China pledges to buy more Malaysian products


China will import more Malaysian products, particularly palm oil and palm oil-based products, that would meet the demand of its 1.4 billion population.

In giving the assurance, Chinese Premier Li Keqiang said both Malaysia and China have mutually agreed to increase bilateral trade, especially Malaysia’s exports, to address the vast trade gap.

Apart from Malaysian palm oil, he said China is also interested in other agricultural goods from Malaysia.

“China and Malaysia have agreed to increase our trade volumes. We will import more Malaysian products that meet the demands of the Chinese (people),” he said at a joint press conference with Prime Minister (PM) Tun Dr Mahathir Mohamad at the Great Hall of the People in Beijing yesterday.

Dr Mahathir is on a five-day working visit to the republic beginning last Friday, on the invitation of Li.

Li also stressed that Malaysia and China’s friendly long-term diplomatic ties are “far more important than the current problems” between the two nations.

He said China’s intention is to maintain a warm diplomatic relationship with Malaysia, moving forward.

Li said there is a common belief between the two governments, which is to work out a win-win diplomatic relationship that would benefit the countries and their people.

“We wish to affirm a friendly relationship with Malaysia. There would be mutual benefits in doing so,” the Chinese premier said.

Earlier, the two leaders held a closed door meeting to discuss issues concerning both nations and the region.

Dr Mahathir said Malaysia has much to gain from China and believes that investments from the world’s second- largest economy could resolve the unemployment problem in the country.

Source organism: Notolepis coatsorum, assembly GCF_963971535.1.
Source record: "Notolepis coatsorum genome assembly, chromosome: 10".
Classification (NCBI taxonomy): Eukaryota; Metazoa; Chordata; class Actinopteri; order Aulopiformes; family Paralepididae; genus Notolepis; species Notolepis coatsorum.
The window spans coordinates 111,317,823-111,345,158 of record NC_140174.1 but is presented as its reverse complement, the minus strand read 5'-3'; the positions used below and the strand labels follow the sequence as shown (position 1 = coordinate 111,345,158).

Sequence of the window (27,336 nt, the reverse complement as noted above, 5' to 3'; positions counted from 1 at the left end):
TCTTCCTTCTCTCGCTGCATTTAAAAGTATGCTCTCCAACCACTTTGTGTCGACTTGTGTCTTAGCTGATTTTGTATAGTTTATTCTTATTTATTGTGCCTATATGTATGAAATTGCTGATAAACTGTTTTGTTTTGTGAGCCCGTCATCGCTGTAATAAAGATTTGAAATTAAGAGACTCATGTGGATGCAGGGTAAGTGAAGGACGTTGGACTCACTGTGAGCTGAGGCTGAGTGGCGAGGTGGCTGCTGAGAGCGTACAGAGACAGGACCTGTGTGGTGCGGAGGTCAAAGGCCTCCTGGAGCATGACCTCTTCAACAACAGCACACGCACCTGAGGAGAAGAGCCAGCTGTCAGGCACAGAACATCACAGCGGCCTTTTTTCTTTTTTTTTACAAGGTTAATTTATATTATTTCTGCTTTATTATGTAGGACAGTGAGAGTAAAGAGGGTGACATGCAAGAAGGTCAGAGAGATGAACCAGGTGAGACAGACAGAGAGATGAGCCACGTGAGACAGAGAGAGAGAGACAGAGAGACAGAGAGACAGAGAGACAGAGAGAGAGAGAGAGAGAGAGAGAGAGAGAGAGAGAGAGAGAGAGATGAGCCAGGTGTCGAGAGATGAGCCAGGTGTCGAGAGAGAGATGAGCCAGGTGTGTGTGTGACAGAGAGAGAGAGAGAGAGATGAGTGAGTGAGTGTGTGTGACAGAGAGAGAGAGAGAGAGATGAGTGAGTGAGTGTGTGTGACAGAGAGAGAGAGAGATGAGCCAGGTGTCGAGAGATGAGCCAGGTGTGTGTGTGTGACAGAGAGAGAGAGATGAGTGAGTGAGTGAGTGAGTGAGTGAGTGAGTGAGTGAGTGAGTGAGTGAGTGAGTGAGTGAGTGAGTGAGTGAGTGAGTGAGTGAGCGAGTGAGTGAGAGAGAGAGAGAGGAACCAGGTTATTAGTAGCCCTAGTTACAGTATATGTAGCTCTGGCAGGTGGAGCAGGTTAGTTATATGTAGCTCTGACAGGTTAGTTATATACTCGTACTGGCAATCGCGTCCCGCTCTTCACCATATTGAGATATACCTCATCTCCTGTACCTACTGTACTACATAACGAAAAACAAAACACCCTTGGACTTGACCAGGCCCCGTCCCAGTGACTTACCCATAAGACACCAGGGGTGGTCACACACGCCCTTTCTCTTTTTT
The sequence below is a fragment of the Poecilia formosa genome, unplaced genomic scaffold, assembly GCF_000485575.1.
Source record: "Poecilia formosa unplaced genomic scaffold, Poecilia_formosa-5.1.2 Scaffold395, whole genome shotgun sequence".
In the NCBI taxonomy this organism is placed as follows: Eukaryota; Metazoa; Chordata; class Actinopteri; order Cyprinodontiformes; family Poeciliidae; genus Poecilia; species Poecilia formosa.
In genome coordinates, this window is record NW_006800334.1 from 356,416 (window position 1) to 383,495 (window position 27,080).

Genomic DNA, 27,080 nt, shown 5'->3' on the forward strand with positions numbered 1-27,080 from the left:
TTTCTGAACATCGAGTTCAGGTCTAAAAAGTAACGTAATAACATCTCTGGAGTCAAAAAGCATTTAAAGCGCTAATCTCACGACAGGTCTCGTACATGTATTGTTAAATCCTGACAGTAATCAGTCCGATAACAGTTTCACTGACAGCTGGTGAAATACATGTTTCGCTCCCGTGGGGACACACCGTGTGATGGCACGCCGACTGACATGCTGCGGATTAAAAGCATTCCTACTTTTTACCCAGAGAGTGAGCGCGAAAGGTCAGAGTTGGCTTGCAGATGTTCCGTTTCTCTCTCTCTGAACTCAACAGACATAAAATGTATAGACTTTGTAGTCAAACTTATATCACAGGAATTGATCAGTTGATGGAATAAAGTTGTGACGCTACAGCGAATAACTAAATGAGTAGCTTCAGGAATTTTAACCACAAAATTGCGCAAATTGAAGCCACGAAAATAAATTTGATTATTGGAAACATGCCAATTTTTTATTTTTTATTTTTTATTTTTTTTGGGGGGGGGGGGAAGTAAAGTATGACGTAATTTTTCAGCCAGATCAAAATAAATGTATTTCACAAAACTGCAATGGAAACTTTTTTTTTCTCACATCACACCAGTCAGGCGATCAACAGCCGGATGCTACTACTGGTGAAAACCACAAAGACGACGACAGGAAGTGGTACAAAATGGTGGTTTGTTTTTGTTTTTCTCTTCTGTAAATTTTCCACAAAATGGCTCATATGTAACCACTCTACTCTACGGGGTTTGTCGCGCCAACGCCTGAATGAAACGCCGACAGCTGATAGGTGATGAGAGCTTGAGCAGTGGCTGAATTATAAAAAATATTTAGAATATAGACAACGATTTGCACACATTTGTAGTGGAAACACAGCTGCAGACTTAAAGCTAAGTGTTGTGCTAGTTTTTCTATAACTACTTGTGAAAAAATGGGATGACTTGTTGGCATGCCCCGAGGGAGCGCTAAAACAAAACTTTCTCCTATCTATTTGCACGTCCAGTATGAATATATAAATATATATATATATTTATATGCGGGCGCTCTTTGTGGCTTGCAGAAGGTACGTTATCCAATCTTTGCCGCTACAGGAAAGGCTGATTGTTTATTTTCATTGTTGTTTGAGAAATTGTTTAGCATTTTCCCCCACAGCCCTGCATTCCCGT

The PM hopes that Malaysia will become a hub for new technology being developed in China.

“So, there is much to be gained by strengthening the relationship between the two nations,” he added.

He also said Malaysia wants to promote a fair trade, in a free trading world.

“Malaysia supports free trade, but it must also be fair trade. Malaysia will not support any form of colonisation under the name of trade.”

Dr Mahathir also asked Li and the Chinese government to be more sympathetic with regard to Malaysia’s current fiscal issues. He added that Malaysia is hopeful that China would understand the situation and would be able to help.

“We hope that China understands our problem and would be sympathetic in regards to our internal fiscal problems.

“Help us to resolve some of our fiscal problems,” Dr Mahathir said.

The new government under Pakatan Harapan is said to be facing an overall debt of over RM1 trillion due to the alleged mismanagement of the country’s finances by the previous administration.

Meanwhile, some five memoranda of understanding (MoUs) were signed after the official dialogue at the Great Hall of the People yesterday.

Among them, the Ministry of Agriculture inked an MoU with China’s Administration of Customs on the protocol of inspection and quarantine requirements for the export of frozen durian from Malaysia to China.

Malaysian Palm Oil Board DG Datuk Dr Ahmad Kushairi Din signed an MoU on technology development and promotion of Malaysian palm biofuel in China.

The Malaysian Rubber Board inked an MoU on collaboration in the areas of rubberised bitumen road technology and rubber tapping automation and mechanisation.

Bank Negara Malaysia governor Datuk Nor Shamsiah Mohd Yunus signed the extension and amendment agreement regarding the Chinese yuan/Malaysian ringgit bilateral currency swap arrangement between the two countries.

Lastly, the Securities Commission Malaysia inked an MoU on accounting and audit cross-border regulatory cooperation.

Both Dr Mahathir and premier Li witnessed the signing and exchange of documents for the MoUs.